More on that democratic deficit.

Improving democracy through deliberation.

Yesterday, I introduced the essay by George Monbiot, Why Politics Fails.  He opened his essay with the sub-heading: Nothing will change until we confront the real sources of power.

His last paragraph read:

So I don’t blame people for giving up on politics. I haven’t given up yet, but I find it ever harder to explain why. When a state-corporate nexus of power has bypassed democracy and made a mockery of the voting process, when an unreformed political funding system ensures that parties can be bought and sold, when politicians of the three main parties stand and watch as public services are divvied up by a grubby cabal of privateers, what is left of this system that inspires us to participate?

And who would disagree with those closing sentiments!

Then just four days ago there was an item on Permaculture News that continued where Mr. Monbiot left off.  It was an interview by Marcia Gerwin of Professor Lyn Carson that sets out a positive approach to correcting the widely-acknowledged issue so well articulated by George Monbiot.

Professor Lyn Carson, is a Professor at the University of Sydney.  As Professor Carson’s website Active Democracy explains:

Hi, I’m Lyn Carson, welcome to my website. I hope to provide easy access to information which individuals, groups or organisations can use to enhance citizens’ involvement in the activities of local, state or federal government.

I’m currently a professor with the Business Programs Unit at the University of Sydney, Australia. I’m researching in the fascinating area of community engagement and deliberative democracy. I’m teaching ‘critical thinking’ which will have resonance for those familiar with public deliberation.

Democracy, for me, is active, interactive, deliberative and genuinely representative of the wider population. It’s as valid to speak of a democratic personality (Gould, 1988) as it is to speak of a democratic workplace or a democratic society. We can enact in microcosm what we imagine for the level of nation state. We need not restrict our thinking to systems of government—we can do democracy at any time, any place.

Like C. Douglas Lummis, I see democracy as the antithesis of centralised power:

…democracy is one of those beautiful, absolute clear principles… that poses a maddening, tantalizing puzzle to humankind and launches us on the historic project of seeking to realize it in our collective life (Lummis, 1982).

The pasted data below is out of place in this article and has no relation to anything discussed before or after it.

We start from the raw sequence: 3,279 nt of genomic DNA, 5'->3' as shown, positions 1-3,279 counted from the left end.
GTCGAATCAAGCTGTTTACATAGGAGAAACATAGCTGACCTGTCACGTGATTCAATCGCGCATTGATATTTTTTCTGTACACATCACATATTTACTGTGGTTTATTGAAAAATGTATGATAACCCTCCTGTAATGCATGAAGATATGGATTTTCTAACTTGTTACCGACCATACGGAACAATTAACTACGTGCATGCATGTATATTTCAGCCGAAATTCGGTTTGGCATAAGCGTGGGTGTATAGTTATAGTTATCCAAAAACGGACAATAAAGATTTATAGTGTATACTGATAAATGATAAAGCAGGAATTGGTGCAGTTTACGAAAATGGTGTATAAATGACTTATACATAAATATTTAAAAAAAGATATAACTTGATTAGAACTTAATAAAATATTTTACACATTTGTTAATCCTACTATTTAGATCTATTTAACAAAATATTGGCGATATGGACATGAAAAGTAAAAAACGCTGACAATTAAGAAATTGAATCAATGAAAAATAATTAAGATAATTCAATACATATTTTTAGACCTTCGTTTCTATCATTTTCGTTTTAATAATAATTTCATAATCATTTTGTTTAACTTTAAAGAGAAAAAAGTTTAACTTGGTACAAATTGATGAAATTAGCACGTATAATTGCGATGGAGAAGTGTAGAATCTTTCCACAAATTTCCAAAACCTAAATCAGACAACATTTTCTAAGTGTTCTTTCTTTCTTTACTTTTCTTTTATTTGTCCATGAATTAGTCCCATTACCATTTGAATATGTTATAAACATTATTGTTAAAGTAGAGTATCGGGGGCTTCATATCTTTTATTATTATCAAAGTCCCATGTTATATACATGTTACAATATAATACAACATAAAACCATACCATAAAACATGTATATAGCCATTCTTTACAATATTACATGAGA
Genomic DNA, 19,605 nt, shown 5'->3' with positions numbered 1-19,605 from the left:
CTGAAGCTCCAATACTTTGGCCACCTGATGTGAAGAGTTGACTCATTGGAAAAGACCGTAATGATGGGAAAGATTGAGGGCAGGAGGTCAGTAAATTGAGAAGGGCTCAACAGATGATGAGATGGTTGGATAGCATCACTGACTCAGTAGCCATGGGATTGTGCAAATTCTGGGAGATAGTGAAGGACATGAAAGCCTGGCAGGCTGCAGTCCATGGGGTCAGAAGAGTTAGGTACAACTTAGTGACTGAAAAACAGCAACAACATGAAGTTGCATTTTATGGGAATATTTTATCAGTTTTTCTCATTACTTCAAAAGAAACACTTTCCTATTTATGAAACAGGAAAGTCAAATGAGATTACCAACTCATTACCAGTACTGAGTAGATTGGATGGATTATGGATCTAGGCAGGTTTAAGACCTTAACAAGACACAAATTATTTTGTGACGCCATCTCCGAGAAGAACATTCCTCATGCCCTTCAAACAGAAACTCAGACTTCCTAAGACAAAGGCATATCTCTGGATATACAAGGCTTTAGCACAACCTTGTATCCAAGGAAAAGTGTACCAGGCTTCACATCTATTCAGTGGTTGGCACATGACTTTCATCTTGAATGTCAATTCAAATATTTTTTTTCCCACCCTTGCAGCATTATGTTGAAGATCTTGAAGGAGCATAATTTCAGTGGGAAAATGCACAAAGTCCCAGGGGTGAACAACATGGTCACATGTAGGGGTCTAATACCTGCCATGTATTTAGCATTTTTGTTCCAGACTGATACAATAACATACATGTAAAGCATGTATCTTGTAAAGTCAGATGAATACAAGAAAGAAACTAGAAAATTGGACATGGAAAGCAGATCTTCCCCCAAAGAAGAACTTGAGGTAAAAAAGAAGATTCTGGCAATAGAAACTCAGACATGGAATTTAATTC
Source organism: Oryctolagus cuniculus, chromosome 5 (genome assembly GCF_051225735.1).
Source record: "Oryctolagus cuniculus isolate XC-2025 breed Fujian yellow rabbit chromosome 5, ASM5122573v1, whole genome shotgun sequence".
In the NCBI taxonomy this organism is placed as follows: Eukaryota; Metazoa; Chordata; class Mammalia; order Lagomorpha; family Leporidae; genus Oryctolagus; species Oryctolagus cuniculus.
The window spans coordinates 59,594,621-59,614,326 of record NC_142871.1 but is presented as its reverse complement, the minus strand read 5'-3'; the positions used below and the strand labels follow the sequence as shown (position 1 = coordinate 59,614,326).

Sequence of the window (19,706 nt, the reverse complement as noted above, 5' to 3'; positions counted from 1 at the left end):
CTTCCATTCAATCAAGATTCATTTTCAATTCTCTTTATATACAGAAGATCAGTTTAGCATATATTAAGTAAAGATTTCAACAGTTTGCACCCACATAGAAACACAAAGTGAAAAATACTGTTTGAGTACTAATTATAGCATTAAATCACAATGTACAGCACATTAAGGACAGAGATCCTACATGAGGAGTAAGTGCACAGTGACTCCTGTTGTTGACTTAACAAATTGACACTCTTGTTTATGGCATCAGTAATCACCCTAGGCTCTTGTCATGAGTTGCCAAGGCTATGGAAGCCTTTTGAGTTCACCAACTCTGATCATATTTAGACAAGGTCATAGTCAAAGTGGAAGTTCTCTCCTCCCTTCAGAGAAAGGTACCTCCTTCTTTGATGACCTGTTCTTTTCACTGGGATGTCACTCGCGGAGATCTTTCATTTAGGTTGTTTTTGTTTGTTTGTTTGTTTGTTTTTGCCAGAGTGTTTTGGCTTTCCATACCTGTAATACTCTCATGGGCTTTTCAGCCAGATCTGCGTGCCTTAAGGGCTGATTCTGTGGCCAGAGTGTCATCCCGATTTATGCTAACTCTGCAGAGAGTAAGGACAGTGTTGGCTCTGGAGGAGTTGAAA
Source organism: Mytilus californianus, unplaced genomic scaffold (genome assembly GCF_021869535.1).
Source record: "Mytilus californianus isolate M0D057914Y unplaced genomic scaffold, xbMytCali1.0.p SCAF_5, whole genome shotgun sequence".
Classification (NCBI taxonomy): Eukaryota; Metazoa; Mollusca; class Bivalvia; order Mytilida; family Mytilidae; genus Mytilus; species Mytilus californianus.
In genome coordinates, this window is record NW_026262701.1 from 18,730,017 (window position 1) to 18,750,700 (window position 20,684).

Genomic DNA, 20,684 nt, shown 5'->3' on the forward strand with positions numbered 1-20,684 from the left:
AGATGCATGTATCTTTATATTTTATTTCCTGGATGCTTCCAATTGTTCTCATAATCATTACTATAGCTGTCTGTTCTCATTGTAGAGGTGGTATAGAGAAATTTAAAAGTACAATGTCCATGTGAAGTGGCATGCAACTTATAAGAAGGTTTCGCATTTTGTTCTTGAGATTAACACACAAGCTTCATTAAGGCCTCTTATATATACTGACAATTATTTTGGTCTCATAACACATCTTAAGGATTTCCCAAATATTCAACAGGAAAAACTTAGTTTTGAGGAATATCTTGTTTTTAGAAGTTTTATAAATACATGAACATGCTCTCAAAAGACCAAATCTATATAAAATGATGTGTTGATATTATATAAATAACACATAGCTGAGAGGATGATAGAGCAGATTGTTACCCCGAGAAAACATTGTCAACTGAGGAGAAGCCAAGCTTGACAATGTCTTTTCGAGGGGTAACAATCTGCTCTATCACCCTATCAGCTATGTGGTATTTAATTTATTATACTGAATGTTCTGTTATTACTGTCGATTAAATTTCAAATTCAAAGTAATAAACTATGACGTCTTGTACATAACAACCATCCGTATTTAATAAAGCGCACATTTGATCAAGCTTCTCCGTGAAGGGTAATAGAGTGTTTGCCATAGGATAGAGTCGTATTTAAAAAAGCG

I note the words of Frances Moore Lappé (2006): “To save the democracy we thought we had, we must take it to where it’s never been.” One way of saving democracy—or causing a democratic breakout (Blaug, 1999)—is to involve citizens in political decision making.

I’ve written numerous articles on public participation in decision making—from setting up citizens’ juries to improving community consultation in your local council. Go to Publications if you’d like to download some of my written works. Your feedback is warmly encouraged after you have roamed around this site.

Here is that article that was published on Permaculture News.

Marcin Gerwin: There are many people who are disappointed in the way the democratic system works. They see politicians arguing and making decision in the interest of their political parties rather than the common good. What is wrong with modern democracy?

Lyn Carson: The difficulties that relate to modern democracy probably start with the use of that term. We have begun to believe that the system of

Professor Lyn Carson
Professor Lyn Carson

representative government that is pervasive in both the West and increasingly in other locations is actually a democracy. I think we do well to reflect on the origins of democracy, and how democracy was first conceived. We know it was a very different system. We also know that representative government was designed during periods of the French, the American and the English revolutions to perpetuate elites. It was certainly designed to ensure that those who had money, who had property — usually men in the early days — would have their power maintained. I think what we have are the remnants of that.

Democracy is a beautiful ideal in its true sense of people power or the ability for people to make decisions about their own destinies, about things that affect them. In locations where we’ve been able to replicate at least of some of the qualities of ancient Athens, which was the cradle of democracy, then I think we can say that democracy can take root and can actually deliver its promise. It may serve us better not to use the word, I would suggest, to describe what it is that we have, which is far from the notion of genuine democracy. If we call it representative government or even an oligarchy we might start to realise what it is that we have.

MG: I think politicians will not be happy to hear that. They like to present themselves as democrats and some of them don’t acknowledge that there is a problem with a political system.

LC: Scholars are increasingly using the term “democratic deficit” to describe what is happening in the world. There is a widening gap between the governed and those who are doing the governing. There is a crisis of trust, and a growing mistrust because of what is called short-termism — political parties, because of the system, have an eye on the next election and not on the long-term needs of either humans or the even bigger picture, the environment and planetary survival. What we try to create in deliberative democracy are circumstances where all of the voices are in the room, where we can create what we call a “miniature population” or “mini-public” that resembles the entire population so it can achieve what we call a descriptive representation.